The toads were not successful, not being able to jump high enough to catch the pests. They ate bird eggs and small mammals. They burrow and come out during the wet seasons.

They are common in Florida, Hawaii, Texas, Louisiana, and Mississippi.

They are too brown or gray in color and can grow up to nine inches. There are dark spots on their backs and they have wart-like skin.

Pets that have licked or picked up a cane toad can experience drooling and/or foaming of the mouth, red gums, and vomiting. Pets are known to fall or stumble, be disorientated, have seizures and a high temperature, and can go into cardiac arrest.

It’s recommended to rinse the pet’s mouth with water while holding its head forward to reduce the risk of the toxins going down the throat.

8. Oak Toad

Oak toad. Image by Anthony via inaturalist

Scientific name: Anaxyrus quercicus.

Common name: oak toad.

Oak toads have dark spots and a light stripe down their back. Males have a white belly and a loose flap of skin under the mouth, which is their vocal sac. Females have dark spots on their bellies and no vocal sac.

These toads prefer sandy pine flat woods, oak scrub, pine and pine-oak woods, oak savannas, and maritime forests. They can be found across the Coastal Plains in the Southeastern United States, from Florida to eastern Louisiana.

The oak toad has parotoid glands filled with poisonous fluids that they use to protect themselves when threatened against predators, including your dog or cat.

The poison is enough to protect them and can cause vomiting and disorientation in pets, but is not dangerous to humans, though if you do tough one of these toads and then your eyes, you can experience discomfort and itching.

Frog and Toad Poisoning In Pets

Pets are generally curious and they will get themselves into trouble, sniffing out and playing with frogs and toads in your yard or when out in nature.

This can be exceptionally dangerous for your pet as some toads and frogs are more toxic than others and can cause serious harm.


Once your pet has licked, picked up, or ingested a toxic frog or toad, they will start drooling and frothing at the mouth within minutes. Their gums may start turning red and they may show signs of being in pain, this usually includes pawing at the mouth.

Next, they will start with vomiting and diarrhea, which can quickly progress to stumbling, seizures, and abnormal eye movement with problems breathing.

Immediate veterinary treatment is needed to reduce the risk of death.


The treatment provided to pets is determined by the signs that develop. Usually, they are given intravenous fluids and anti-nausea medication, along with medications to regulate their heart rate and control seizures.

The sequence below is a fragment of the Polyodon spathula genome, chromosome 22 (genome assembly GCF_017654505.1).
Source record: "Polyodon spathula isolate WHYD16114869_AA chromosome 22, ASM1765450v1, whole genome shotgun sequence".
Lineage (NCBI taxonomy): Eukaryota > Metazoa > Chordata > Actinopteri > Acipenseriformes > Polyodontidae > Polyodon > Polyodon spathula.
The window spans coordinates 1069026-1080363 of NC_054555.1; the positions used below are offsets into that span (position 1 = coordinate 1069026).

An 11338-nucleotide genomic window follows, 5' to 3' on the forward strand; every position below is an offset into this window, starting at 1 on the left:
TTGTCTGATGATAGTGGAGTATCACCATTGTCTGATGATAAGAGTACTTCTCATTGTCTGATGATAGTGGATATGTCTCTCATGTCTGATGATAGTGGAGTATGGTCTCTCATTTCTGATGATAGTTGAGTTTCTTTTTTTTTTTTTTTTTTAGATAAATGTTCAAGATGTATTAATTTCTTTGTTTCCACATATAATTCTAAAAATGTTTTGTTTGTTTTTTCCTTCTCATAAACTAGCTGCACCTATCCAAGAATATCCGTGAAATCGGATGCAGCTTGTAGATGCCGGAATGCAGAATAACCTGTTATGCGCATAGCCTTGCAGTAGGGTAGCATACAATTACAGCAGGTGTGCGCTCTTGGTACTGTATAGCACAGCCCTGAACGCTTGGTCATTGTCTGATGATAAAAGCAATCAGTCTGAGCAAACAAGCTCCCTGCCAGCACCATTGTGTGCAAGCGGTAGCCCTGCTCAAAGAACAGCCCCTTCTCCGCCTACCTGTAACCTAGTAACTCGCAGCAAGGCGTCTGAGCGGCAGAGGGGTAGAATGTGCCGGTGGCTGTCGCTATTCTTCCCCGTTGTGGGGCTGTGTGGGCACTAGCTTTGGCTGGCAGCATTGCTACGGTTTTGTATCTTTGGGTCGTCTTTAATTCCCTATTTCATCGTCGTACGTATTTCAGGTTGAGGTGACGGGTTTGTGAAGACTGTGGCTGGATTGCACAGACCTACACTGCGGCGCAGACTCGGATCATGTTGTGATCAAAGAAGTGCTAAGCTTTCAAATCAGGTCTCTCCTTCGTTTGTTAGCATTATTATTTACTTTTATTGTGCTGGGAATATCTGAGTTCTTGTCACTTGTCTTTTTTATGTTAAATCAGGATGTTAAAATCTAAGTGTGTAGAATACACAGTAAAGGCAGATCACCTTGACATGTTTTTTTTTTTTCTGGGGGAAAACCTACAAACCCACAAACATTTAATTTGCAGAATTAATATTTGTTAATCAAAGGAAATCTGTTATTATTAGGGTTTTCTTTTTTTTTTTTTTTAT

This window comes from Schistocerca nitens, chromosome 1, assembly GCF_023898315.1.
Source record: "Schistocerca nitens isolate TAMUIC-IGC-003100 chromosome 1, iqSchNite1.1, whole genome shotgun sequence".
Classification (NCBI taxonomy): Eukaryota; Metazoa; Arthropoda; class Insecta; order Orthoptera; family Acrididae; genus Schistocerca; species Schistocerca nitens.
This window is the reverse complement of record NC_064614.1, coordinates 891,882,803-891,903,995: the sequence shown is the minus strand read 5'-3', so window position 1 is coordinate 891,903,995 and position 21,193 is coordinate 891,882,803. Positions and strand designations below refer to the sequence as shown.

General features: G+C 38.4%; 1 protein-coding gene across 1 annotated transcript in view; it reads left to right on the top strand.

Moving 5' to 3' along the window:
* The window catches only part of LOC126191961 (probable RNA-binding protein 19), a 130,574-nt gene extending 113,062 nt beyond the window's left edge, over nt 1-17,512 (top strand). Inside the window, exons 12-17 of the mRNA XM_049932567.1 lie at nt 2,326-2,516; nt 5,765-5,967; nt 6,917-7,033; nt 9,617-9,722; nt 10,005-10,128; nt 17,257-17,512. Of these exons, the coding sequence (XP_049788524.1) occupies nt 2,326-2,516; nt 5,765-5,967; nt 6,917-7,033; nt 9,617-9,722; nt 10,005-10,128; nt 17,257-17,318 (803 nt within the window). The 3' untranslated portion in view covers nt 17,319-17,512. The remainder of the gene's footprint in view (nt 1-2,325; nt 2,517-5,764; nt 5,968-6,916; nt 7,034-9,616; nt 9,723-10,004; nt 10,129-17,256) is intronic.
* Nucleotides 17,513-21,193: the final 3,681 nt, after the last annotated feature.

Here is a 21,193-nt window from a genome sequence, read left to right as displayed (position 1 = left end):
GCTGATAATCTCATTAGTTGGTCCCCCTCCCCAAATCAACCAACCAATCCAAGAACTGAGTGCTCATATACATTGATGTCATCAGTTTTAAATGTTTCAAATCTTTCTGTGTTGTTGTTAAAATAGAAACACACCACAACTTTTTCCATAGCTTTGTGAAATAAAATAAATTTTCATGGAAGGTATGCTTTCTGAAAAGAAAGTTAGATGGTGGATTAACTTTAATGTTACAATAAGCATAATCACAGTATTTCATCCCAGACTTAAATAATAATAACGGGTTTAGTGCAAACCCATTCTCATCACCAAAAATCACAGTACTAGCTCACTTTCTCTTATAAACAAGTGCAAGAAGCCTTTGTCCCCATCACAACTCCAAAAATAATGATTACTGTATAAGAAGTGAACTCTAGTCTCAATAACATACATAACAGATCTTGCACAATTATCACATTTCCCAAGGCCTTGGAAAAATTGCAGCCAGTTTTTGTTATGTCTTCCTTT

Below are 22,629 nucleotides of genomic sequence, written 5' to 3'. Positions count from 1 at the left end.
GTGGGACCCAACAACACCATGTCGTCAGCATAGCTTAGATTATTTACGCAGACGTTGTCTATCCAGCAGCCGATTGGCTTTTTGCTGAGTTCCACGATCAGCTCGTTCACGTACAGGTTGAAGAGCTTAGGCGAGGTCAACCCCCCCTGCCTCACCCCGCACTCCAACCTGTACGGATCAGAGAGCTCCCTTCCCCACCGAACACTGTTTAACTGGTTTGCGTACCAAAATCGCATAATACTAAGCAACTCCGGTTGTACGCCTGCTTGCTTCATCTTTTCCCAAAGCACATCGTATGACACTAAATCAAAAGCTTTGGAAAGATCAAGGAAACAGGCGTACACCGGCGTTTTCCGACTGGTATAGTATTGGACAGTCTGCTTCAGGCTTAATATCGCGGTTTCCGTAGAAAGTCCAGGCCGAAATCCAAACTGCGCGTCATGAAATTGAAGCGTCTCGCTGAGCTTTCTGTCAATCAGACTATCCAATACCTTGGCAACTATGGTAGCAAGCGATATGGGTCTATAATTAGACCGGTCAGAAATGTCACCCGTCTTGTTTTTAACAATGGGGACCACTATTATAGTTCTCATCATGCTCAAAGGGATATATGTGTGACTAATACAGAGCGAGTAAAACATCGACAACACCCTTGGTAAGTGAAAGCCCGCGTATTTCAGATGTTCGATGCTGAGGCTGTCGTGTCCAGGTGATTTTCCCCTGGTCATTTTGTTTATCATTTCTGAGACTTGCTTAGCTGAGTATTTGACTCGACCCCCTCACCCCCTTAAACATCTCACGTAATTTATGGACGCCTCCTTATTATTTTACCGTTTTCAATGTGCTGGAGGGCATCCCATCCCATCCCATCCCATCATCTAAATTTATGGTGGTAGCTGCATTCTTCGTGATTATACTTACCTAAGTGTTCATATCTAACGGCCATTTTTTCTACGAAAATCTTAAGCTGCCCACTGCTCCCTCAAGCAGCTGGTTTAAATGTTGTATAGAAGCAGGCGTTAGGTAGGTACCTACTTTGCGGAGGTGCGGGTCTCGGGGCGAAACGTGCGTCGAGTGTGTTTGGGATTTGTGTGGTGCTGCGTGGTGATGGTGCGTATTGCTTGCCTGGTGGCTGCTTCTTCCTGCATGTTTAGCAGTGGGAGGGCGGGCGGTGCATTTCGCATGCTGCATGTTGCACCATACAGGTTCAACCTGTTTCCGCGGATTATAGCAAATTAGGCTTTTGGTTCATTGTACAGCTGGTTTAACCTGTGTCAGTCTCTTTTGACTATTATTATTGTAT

The outcome is determined by the type of toad or frog and how quickly veterinary care was provided. Rapid treatment is necessary for a positive outcome.

Once a pet survives toad or frog poisoning, there are no other long-term effects.


It’s not always easy to get your pet to a vet within minutes, some people live far from the nearest vet. Taking preventative measures is the best way to reduce the risk of your pet dying due to a frog or toad bite.

Always flush the mouth with plenty o fresh and running water. Do not allow the poison to go down the throat. Hold the dog or cat’s head downwards, which helps reduce the risk of the poison being swallowed. Rinse the eyes, face, and mouth thoroughly, and then get your pet to the vet.

To prevent the risk of your pet being exposed to toxic toads and frogs, you will want to ensure that they have less risk of encountering them. Always keep dogs on a leash when taking them out in nature, stay outside with your pets if you are concerned you have toads or frogs in your yard.

Mow your lawn, keep the grass short, and do not feed your pet outside, which attracts insects and in turn toads and frogs. Don’t overwater your garden, as many toads will move to a temporary or permanent water source during their breeding season.

What To Do When You See Poisonous Frogs Or Toads

If you see a poisonous frog in your yard, you will want to move any pets and children away. You can use a pool net if you have.  You can also put them in a tall container to release them away from the home.

Never touch the frog or toad with your hands, as they could be toxic. Wear gloves when trying to remove a toad and wash your hands thoroughly before you touch anything inside your home once you have released the toad.

How to Prevent Frogs

There are a few things you can do to prevent frogs and toads in your yard, keeping them away from the house. These include:

  • Turn off outside lights to reduce attracting flying insects. Frogs and toads will quickly identify your home with an abundance of food. Consider using a sensor for outdoor lights, so they only come on when you walk past and are not on all the time.
  • Ensure any water is properly drained. Frogs and toads lay their eggs in water, such as ponds, If you don’t offer a steady water supply, they will lose interest in your property.
  • Keep your yard neat. Mow your lawn regularly and remove weeds, cut back bushes. Frogs and toads love to hide behind shrubs and vegetation. With a neat garden, you don’t give them anywhere to hide.
  • Watch your pond and swimming pool for tadpoles and remove them before they have a chance to hatch.
  • Make a bleach spray, which is an effective way to eradicate frogs and toads from the garden. Ensure you wear gloves and a mask. Use some bleach mixed in water and spray it around your property. Frogs and toads do not like the smell of bleach. Do not spray onto your plants.
  • Frogs have wet skins, so salt is not their best friend. Sprinkle some salt around your property, under shrubs, and at the edge of fencing to deter frogs and toads.
  • Coffee grounds are an effective way to deter amphibian pests. They don’t like coffee grounds on their bodies and will avoid it. Use the same as you would the salt, sprinkling them around your property and garden.

Safety Precautions

  • It is possible you are one of the many people that have a bad reaction to frog poison, therefore ensure you wear gloves, shoes, and socks when catching and releasing a frog or toad in your home or yard.
  • Frogs and toads follow insects, which means you could have ticks, flies, mosquitoes, and even snakes on your property. Ensure you cover your arms and legs when working with the frog while wearing bug repellent.
  • Always wear protective gear when spraying insecticides and pesticides around your property.


While most poisonous frogs and toads are not lethal to humans, they can cause discomfort.

Always wash your hands thoroughly if you have been in contact with a frog before touching anything else. Pets and young children are smaller and can lick or pick up a frog and then touch something else.

Always use water and rinse their mouth, eyes, and face with fresh running water, and then head to your doctor or vet.